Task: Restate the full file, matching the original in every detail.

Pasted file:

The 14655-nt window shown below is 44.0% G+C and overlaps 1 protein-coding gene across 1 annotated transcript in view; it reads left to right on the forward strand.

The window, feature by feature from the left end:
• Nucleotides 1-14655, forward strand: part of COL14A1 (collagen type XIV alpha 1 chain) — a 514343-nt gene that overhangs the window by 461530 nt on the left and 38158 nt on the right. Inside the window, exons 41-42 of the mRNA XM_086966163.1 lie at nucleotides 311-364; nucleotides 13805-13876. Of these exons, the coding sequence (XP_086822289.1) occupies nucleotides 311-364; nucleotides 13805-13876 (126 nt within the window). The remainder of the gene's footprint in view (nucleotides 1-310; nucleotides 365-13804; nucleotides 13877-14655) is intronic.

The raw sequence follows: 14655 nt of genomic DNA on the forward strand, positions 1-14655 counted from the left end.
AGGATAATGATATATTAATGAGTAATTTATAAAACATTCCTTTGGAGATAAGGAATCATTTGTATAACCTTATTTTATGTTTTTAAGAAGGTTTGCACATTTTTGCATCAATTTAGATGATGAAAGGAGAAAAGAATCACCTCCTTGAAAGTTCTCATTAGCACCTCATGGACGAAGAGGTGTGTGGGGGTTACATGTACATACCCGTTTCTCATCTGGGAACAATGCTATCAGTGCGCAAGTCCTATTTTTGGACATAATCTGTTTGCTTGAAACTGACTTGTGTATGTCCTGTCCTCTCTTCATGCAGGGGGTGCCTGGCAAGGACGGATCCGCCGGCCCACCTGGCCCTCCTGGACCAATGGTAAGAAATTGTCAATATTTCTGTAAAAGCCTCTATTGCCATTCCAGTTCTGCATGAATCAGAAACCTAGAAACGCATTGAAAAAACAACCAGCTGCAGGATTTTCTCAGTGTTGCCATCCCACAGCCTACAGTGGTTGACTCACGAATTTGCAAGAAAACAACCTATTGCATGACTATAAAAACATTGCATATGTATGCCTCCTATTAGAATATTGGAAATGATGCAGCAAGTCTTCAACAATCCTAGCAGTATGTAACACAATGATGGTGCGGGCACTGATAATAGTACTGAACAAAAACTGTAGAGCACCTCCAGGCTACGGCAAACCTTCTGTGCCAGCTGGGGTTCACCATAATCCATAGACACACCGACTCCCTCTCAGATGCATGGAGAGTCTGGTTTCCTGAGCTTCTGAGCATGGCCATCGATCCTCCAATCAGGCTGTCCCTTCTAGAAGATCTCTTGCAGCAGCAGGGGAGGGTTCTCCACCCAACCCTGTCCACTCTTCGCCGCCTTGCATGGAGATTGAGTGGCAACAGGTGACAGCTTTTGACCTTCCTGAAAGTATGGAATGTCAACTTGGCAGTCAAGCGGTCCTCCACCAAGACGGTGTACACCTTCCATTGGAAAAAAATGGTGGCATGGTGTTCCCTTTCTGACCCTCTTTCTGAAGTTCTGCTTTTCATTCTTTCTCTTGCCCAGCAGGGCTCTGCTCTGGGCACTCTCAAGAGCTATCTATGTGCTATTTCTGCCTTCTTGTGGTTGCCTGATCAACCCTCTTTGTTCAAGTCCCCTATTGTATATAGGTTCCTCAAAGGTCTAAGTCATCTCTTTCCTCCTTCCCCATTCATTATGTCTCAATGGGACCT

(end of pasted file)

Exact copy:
The 14655-nt window shown below is 44.0% G+C and overlaps 1 protein-coding gene across 1 annotated transcript in view; it reads left to right on the forward strand.

The window, feature by feature from the left end:
• Nucleotides 1-14655, forward strand: part of COL14A1 (collagen type XIV alpha 1 chain) — a 514343-nt gene that overhangs the window by 461530 nt on the left and 38158 nt on the right. Inside the window, exons 41-42 of the mRNA XM_086966163.1 lie at nucleotides 311-364; nucleotides 13805-13876. Of these exons, the coding sequence (XP_086822289.1) occupies nucleotides 311-364; nucleotides 13805-13876 (126 nt within the window). The remainder of the gene's footprint in view (nucleotides 1-310; nucleotides 365-13804; nucleotides 13877-14655) is intronic.

The raw sequence follows: 14655 nt of genomic DNA on the forward strand, positions 1-14655 counted from the left end.
AGGATAATGATATATTAATGAGTAATTTATAAAACATTCCTTTGGAGATAAGGAATCATTTGTATAACCTTATTTTATGTTTTTAAGAAGGTTTGCACATTTTTGCATCAATTTAGATGATGAAAGGAGAAAAGAATCACCTCCTTGAAAGTTCTCATTAGCACCTCATGGACGAAGAGGTGTGTGGGGGTTACATGTACATACCCGTTTCTCATCTGGGAACAATGCTATCAGTGCGCAAGTCCTATTTTTGGACATAATCTGTTTGCTTGAAACTGACTTGTGTATGTCCTGTCCTCTCTTCATGCAGGGGGTGCCTGGCAAGGACGGATCCGCCGGCCCACCTGGCCCTCCTGGACCAATGGTAAGAAATTGTCAATATTTCTGTAAAAGCCTCTATTGCCATTCCAGTTCTGCATGAATCAGAAACCTAGAAACGCATTGAAAAAACAACCAGCTGCAGGATTTTCTCAGTGTTGCCATCCCACAGCCTACAGTGGTTGACTCACGAATTTGCAAGAAAACAACCTATTGCATGACTATAAAAACATTGCATATGTATGCCTCCTATTAGAATATTGGAAATGATGCAGCAAGTCTTCAACAATCCTAGCAGTATGTAACACAATGATGGTGCGGGCACTGATAATAGTACTGAACAAAAACTGTAGAGCACCTCCAGGCTACGGCAAACCTTCTGTGCCAGCTGGGGTTCACCATAATCCATAGACACACCGACTCCCTCTCAGATGCATGGAGAGTCTGGTTTCCTGAGCTTCTGAGCATGGCCATCGATCCTCCAATCAGGCTGTCCCTTCTAGAAGATCTCTTGCAGCAGCAGGGGAGGGTTCTCCACCCAACCCTGTCCACTCTTCGCCGCCTTGCATGGAGATTGAGTGGCAACAGGTGACAGCTTTTGACCTTCCTGAAAGTATGGAATGTCAACTTGGCAGTCAAGCGGTCCTCCACCAAGACGGTGTACACCTTCCATTGGAAAAAAATGGTGGCATGGTGTTCCCTTTCTGACCCTCTTTCTGAAGTTCTGCTTTTCATTCTTTCTCTTGCCCAGCAGGGCTCTGCTCTGGGCACTCTCAAGAGCTATCTATGTGCTATTTCTGCCTTCTTGTGGTTGCCTGATCAACCCTCTTTGTTCAAGTCCCCTATTGTATATAGGTTCCTCAAAGGTCTAAGTCATCTCTTTCCTCCTTCCCCATTCATTATGTCTCAATGGGACCT